Spotlight on Students: Jake Swamp
Jake Swamp's mathematical ability has been apparent since he was a kindergartner. "I was already figuring out how to multiply without them really teaching it," says the junior from Madison, Wisc. "I was pretty much always in advanced math courses."
He liked physics in high school, as well as working with his hands, so he chose to major in applied and engineering physics. "I like how it's really sort of problem solving," he says. "You start with a few basic ideas and you can find so much out with them."
Jake is on the Engineering Dean's Undergraduate Advisory Council and has helped teach introductory physics as an Undergraduate Learning Assistant. He has also interned with the Argonne National Lab. "I worked with meteorologists looking at the energy going into and out of a prairie to see how agriculture affects the microclimate," he says. "We both improved the methods of measuring and got a nice set of data."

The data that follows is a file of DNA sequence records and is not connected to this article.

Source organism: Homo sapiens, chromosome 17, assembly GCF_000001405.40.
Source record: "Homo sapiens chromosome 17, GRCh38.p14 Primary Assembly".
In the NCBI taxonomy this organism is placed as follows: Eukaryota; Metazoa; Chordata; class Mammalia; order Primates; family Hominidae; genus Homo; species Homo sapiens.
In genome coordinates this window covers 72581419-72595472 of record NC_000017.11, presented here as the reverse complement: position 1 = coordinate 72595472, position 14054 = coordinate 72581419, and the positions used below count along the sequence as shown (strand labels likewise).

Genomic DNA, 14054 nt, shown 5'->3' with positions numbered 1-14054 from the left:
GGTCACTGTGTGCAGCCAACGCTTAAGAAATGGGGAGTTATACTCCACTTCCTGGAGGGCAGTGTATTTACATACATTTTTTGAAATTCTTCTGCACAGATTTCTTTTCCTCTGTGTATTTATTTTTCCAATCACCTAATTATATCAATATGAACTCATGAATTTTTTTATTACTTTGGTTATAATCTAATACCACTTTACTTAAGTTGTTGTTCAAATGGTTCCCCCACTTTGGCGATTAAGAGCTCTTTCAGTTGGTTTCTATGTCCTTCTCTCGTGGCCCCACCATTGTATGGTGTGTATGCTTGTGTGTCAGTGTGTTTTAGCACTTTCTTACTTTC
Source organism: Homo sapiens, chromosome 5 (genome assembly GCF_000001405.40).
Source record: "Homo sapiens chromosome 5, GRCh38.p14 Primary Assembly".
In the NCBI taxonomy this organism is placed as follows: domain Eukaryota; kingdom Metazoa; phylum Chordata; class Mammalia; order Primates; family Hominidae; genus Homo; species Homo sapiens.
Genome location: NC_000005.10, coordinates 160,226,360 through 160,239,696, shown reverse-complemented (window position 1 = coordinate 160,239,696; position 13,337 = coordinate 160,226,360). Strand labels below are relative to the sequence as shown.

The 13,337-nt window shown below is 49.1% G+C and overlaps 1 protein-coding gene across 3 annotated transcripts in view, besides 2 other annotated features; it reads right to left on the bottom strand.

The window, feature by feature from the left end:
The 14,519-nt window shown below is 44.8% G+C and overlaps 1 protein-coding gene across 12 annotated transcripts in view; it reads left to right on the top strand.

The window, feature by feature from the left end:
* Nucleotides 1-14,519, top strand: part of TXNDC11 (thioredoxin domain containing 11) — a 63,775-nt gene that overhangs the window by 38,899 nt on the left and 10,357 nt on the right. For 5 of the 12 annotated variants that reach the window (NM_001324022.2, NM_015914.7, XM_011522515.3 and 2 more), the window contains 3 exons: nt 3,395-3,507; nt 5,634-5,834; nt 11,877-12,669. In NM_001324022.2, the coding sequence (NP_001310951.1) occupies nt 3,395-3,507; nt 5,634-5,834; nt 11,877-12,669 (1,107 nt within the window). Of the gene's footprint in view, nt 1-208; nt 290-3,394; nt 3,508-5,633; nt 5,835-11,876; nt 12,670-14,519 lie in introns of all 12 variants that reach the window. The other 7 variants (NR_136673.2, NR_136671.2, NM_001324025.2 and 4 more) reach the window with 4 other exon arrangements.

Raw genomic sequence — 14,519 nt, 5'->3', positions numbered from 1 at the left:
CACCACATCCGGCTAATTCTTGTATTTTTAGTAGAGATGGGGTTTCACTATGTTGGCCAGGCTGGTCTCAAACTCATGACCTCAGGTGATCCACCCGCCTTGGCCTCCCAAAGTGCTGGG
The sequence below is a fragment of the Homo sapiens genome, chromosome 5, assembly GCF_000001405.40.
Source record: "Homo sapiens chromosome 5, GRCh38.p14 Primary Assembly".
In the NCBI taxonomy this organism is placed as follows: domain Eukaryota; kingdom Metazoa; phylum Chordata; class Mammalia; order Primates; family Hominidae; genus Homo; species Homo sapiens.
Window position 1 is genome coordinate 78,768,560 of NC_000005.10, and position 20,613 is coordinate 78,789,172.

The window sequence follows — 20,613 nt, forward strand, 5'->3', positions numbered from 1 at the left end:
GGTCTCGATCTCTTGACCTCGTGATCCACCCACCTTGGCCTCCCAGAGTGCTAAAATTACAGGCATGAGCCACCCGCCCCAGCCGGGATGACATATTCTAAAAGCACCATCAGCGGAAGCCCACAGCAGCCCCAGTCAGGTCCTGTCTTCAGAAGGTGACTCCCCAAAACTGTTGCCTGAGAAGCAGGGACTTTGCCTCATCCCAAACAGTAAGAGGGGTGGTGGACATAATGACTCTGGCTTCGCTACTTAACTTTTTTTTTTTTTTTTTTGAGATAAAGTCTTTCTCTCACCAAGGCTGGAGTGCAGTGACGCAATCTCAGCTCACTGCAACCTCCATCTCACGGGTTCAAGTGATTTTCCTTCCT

A member of the Oneida Nation of Wisconsin, Jake lives in the Akwe:kon program house, has taken American Indian studies courses, and has been on trips with the American Indian Program. "Being here, I actually got to see our original homeland, what's left of it now, and a lot of the traditional Haudenosaunee dances—things you don't see much back home," he says. "Even going to the Oneida powwows, most of the dancing you see is from the tribes in that region because we were moved by missionaries and they systematically tried to take our culture away from us."
Jake is a co-president of both the American Indian Science and Engineering Society and the Native American Students at Cornell. "It's really important to me to stay connected to my native heritage in whatever way I can, especially where my major isn't really connected with it," he says. "I want our voices to be heard and be seen throughout the community, so if I can help them in any way, I will."